Lapses in anti-money laundering controls detected in DBS, UBS, Standard Chartered
"The deficiencies observed in DBS, SCB and UBS related to lapses in specific processes and by individual officers. The lapses were serious in their own right, and will be met by firm regulatory actions against the banks," MAS says.
- Posted 21 Jul 2016 11:32
- Updated 21 Jul 2016 15:51
SINGAPORE: The Monetary Authority of Singapore (MAS) on Thursday (Jul 21) said that the preliminary findings of its probe related to Malaysian state fund 1Malaysia Development Bhd (1MDB) showed lapses and weakness in anti-money laundering (AML) controls in some Singapore-based financial institutions.
It said that its supervisory examinations of FIs with 1MDB-related fund flows have revealed a "complex international web of transactions involving multiple entities and individuals operating in several jurisdictions".
It added that these examinations, which began in March 2015, detected lapses and weaknesses in BSI Bank, DBS Bank, Standard Chartered Bank's Singapore branch, UBS' Singapore branch, Falcon Private Bank's local branch and Raffles Money Change.
For BSI, MAS said it completed its examination in May and decided to withdraw its status as a merchant bank in view of serious AML breaches.
As for DBS, SCB and UBS, MAS said it is now finalising its assessments, but preliminary findings showed that there were instances of control failings in all three banks and, in some cases, weaknesses in the processes for accepting clients and monitoring transactions.
There was also undue delay in detecting and reporting suspicious transactions, the regulatory body said.
"The deficiencies observed in DBS, SCB and UBS related to lapses in specific processes and by individual officers. The lapses were serious in their own right, and will be met by firm regulatory actions against the banks," it said.
"However, the MAS’ inspections did not reveal pervasive control weaknesses or staff misconduct within these banks, unlike in the case of BSI Bank."
In response to a query from Channel NewsAsia, a spokesperson from Standard Chartered said the bank "takes financial crime compliance very seriously."
"When we discovered the suspicious transactions, we reported them and have been fully cooperating with the relevant authorities. We have strengthened our anti-money laundering controls and processes and will continue to play an active role in the fight against financial crime,” the emailed reply said.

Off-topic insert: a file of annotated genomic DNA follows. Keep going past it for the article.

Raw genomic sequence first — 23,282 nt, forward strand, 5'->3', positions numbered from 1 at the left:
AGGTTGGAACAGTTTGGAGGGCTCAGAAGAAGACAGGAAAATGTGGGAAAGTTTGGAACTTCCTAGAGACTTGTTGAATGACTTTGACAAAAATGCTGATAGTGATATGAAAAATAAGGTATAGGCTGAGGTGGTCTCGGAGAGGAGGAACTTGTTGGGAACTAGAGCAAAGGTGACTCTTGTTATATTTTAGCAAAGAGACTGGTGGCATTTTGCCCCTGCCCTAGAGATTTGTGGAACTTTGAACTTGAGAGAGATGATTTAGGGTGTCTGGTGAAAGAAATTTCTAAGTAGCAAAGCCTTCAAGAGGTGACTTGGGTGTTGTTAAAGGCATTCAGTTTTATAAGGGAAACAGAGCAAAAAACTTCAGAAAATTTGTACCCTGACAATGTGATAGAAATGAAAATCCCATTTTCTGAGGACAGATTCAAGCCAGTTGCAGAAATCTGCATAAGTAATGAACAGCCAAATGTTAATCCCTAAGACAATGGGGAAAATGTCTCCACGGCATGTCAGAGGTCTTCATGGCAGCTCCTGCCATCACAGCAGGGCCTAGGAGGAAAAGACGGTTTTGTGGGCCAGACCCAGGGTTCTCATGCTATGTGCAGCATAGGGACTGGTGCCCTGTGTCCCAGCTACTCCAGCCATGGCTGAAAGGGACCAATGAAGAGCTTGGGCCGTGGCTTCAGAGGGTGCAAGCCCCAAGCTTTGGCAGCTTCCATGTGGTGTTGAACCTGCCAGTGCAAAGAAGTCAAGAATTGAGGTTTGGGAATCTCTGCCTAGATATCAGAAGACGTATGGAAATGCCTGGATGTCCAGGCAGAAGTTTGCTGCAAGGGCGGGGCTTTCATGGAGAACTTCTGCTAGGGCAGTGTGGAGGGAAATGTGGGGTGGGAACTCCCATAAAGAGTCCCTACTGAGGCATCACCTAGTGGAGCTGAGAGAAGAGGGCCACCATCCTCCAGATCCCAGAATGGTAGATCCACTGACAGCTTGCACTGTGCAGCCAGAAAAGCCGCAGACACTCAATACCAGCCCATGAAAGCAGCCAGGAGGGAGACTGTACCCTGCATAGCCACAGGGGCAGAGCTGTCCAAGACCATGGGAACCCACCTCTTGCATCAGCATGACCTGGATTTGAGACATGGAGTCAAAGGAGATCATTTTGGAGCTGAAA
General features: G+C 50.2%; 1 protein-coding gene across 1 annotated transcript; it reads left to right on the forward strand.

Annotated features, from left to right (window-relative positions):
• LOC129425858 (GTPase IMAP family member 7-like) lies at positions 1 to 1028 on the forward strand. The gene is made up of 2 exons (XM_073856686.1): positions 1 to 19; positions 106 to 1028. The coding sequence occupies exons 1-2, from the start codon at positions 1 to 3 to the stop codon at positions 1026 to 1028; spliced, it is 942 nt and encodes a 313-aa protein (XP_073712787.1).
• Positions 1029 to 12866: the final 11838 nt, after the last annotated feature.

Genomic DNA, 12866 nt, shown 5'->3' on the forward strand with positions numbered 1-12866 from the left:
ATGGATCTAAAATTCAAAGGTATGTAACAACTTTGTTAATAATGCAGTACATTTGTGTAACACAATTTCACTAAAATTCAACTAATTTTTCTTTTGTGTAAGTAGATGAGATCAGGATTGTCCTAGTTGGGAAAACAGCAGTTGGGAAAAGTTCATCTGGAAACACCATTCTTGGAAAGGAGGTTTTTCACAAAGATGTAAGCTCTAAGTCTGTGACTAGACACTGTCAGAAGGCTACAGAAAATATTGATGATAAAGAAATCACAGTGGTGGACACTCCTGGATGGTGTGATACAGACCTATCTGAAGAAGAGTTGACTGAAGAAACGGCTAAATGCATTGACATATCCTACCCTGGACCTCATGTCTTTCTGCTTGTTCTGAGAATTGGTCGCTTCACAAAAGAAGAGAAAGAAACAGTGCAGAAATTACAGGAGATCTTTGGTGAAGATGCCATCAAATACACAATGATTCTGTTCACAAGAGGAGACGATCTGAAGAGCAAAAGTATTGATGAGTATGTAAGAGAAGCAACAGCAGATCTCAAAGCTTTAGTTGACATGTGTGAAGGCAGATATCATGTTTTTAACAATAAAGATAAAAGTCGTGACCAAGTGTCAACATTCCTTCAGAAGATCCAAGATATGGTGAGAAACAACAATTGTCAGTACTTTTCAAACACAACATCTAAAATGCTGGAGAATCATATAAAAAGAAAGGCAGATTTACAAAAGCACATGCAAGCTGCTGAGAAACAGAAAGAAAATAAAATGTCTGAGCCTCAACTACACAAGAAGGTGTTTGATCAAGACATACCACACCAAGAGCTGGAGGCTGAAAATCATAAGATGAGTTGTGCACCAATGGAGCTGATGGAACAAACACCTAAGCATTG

Similarly, a DBS spokesman said the bank has "previously identified certain questionable activities" and has "voluntarily reported these to the relevant authorities".
The emailed response added: “Egregious financial crime is highly sophisticated and intentionally designed to evade systems and controls... We take our anti-money laundering obligations seriously and will continue to extend our fullest cooperation to regulators and law enforcement.”
UBS did not immediately reply to an emailed request for comment from Channel NewsAsia.
The central bank also said it completed its onsite inspection of Falcon in April this year, and found "substantial breaches of AML regulations", including failure to adequately assess irregularities in activities pertaining to customers' accounts and to file suspicious transaction reports.
It added that supervisory examination of the bank is still ongoing as the oversight and management of certain key client relationships were done out of its Switzerland head office.
Falcon Private Bank said it is "in full cooperation with the authorities" and added that it will comment further when investigations are complete.
As for Raffles Money Change, MAS said its findings included weak management oversight, inadequate risk management practices and internal controls, and it is finalising regulatory actions against the licensed money changer and remittance agent.
It said that examination of certain other financial institutions are ongoing, and more details will be provided when they are completed.
Raffles Money Change declined to comment.